Along those lines, our wine consultant and spirit enthusiast Robert Thomas further explores the realm of the so-called “Super Wines,” otherwise known as brandy and cognac. These rather strong wines can be quite pleasant, Robert opines, if treated and chosen with the correct reverence.

Finally, we explore the age-old question of what makes a hand-rolled cigar more expensive. Is it just labor or a more complex combination of factors?

Once again, we want to thank you for subscribing to the Vintage Voice and you will find the usual monthly coupon at the end of the newsletter.

Kindred Spirits: Brandy, Cognac, Armagnac, and Calvados
Brandy has been described as wine taken to the next level. Less sweet than schnapps or wine but much more robust, a great brandy can serve as a unique after-dinner drink to enjoy alone or with a cigar.

Brandy is made all over the world from Armenia to South America, Germany and France. And while French cognac is the most famous worldwide, there are many other tempting alternatives to explore for those venturing into this world of "super wines" for the first time.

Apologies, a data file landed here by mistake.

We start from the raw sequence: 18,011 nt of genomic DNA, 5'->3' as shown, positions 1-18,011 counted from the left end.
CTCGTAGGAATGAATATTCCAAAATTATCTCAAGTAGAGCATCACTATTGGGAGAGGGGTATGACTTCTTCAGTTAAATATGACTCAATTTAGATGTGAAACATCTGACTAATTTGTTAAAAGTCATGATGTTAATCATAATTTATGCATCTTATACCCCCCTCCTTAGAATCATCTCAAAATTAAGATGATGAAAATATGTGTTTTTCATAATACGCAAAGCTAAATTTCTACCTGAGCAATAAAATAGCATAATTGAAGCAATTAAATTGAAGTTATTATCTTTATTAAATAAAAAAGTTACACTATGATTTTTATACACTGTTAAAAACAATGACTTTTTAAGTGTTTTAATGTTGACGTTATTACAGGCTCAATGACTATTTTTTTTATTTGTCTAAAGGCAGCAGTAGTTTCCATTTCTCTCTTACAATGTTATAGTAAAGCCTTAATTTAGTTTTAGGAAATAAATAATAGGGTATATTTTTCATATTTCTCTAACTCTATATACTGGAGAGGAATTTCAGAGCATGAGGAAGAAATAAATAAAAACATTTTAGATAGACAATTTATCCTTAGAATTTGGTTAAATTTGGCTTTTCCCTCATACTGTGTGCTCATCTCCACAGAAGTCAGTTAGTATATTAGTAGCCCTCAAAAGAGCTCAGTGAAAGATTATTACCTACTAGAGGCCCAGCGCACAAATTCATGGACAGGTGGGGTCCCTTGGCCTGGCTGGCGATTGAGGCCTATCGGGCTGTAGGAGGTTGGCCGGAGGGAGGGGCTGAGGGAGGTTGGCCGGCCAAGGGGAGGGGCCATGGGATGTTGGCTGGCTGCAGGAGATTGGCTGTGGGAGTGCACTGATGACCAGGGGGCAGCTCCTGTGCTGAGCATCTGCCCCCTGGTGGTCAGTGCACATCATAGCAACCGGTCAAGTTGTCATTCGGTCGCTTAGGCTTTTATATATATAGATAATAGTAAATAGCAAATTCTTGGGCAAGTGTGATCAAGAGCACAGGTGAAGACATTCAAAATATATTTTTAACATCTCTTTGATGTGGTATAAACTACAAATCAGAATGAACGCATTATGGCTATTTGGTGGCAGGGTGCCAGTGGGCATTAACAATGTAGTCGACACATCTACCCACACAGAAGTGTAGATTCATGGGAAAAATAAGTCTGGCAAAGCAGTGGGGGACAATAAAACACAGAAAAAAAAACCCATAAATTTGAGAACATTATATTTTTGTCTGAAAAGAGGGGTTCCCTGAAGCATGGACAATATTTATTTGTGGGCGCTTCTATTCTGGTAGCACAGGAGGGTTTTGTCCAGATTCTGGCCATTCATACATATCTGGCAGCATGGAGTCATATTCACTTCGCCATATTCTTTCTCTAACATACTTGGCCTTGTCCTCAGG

fruitGoing Ape for Fruity Flavors
Most brandies are made from grapes. However, some brandies are made from a wide range of other fruits.

Germany, France, and the United States are known for un-aged fruit brandies in flavors such as kirsch (cherry), framboise (raspberry), poire (pear), pomme (apple), and prunelle (blue plum). These brandies are made from whole fruit, resulting in a robust fruit aroma.

These “eau de vies," or waters of life, are un-aged and still fiery. But they make for pleasant additions to coffee. When combined with cream and sugar, the fruit flavor is preserved and the brandy is more approachable.

When Brandy Grows Up
Once aged, the brandy loses a bit of its fire and the “eau de vies” designation is dropped in favor of a regional name such as Cognac. All cognac comes from the Cognac region of southwestern France, and is made from white grapes (ugni blanc, colombard, and folle blanche) aged in oak.

The cognac is graded on an age system, starting with the youngest VS (very special) to "Imperial" grades of the oldest XOs (extra olds).

Cognac Aging Scale

All Cognac is graded on an aging scale from youngest to oldest. The designations are:

VS: Very Special – legally must be at least 2 and 1/2 years old, but most are 5-7 years old.

VSOP: Very Special Old Pale – legally must be 4 and 1/2 years, but most are aged for 5-13 years.